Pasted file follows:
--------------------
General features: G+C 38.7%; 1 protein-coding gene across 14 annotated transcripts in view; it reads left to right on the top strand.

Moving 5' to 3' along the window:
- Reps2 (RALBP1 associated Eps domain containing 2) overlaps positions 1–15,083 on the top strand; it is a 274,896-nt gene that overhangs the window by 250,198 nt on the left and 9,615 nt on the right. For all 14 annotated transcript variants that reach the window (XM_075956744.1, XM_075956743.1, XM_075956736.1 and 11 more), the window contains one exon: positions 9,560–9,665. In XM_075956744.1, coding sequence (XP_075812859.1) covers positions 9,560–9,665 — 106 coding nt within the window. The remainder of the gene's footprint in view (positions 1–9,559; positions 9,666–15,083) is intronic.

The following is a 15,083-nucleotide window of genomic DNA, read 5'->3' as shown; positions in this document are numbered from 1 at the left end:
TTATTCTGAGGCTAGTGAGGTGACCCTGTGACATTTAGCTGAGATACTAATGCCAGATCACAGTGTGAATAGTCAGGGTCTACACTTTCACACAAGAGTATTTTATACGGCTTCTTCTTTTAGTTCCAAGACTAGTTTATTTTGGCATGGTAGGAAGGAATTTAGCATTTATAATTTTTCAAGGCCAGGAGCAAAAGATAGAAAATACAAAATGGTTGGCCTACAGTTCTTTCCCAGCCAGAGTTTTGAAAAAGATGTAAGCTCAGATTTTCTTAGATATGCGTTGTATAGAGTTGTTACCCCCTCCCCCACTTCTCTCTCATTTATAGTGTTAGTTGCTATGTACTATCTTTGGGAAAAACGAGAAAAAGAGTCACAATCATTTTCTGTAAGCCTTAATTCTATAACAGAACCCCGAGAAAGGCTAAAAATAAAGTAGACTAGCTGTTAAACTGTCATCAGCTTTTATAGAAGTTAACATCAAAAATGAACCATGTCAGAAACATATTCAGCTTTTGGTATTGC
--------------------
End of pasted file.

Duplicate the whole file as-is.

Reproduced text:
General features: G+C 38.7%; 1 protein-coding gene across 14 annotated transcripts in view; it reads left to right on the top strand.

Moving 5' to 3' along the window:
- Reps2 (RALBP1 associated Eps domain containing 2) overlaps positions 1–15,083 on the top strand; it is a 274,896-nt gene that overhangs the window by 250,198 nt on the left and 9,615 nt on the right. For all 14 annotated transcript variants that reach the window (XM_075956744.1, XM_075956743.1, XM_075956736.1 and 11 more), the window contains one exon: positions 9,560–9,665. In XM_075956744.1, coding sequence (XP_075812859.1) covers positions 9,560–9,665 — 106 coding nt within the window. The remainder of the gene's footprint in view (positions 1–9,559; positions 9,666–15,083) is intronic.

The following is a 15,083-nucleotide window of genomic DNA, read 5'->3' as shown; positions in this document are numbered from 1 at the left end:
TTATTCTGAGGCTAGTGAGGTGACCCTGTGACATTTAGCTGAGATACTAATGCCAGATCACAGTGTGAATAGTCAGGGTCTACACTTTCACACAAGAGTATTTTATACGGCTTCTTCTTTTAGTTCCAAGACTAGTTTATTTTGGCATGGTAGGAAGGAATTTAGCATTTATAATTTTTCAAGGCCAGGAGCAAAAGATAGAAAATACAAAATGGTTGGCCTACAGTTCTTTCCCAGCCAGAGTTTTGAAAAAGATGTAAGCTCAGATTTTCTTAGATATGCGTTGTATAGAGTTGTTACCCCCTCCCCCACTTCTCTCTCATTTATAGTGTTAGTTGCTATGTACTATCTTTGGGAAAAACGAGAAAAAGAGTCACAATCATTTTCTGTAAGCCTTAATTCTATAACAGAACCCCGAGAAAGGCTAAAAATAAAGTAGACTAGCTGTTAAACTGTCATCAGCTTTTATAGAAGTTAACATCAAAAATGAACCATGTCAGAAACATATTCAGCTTTTGGTATTGC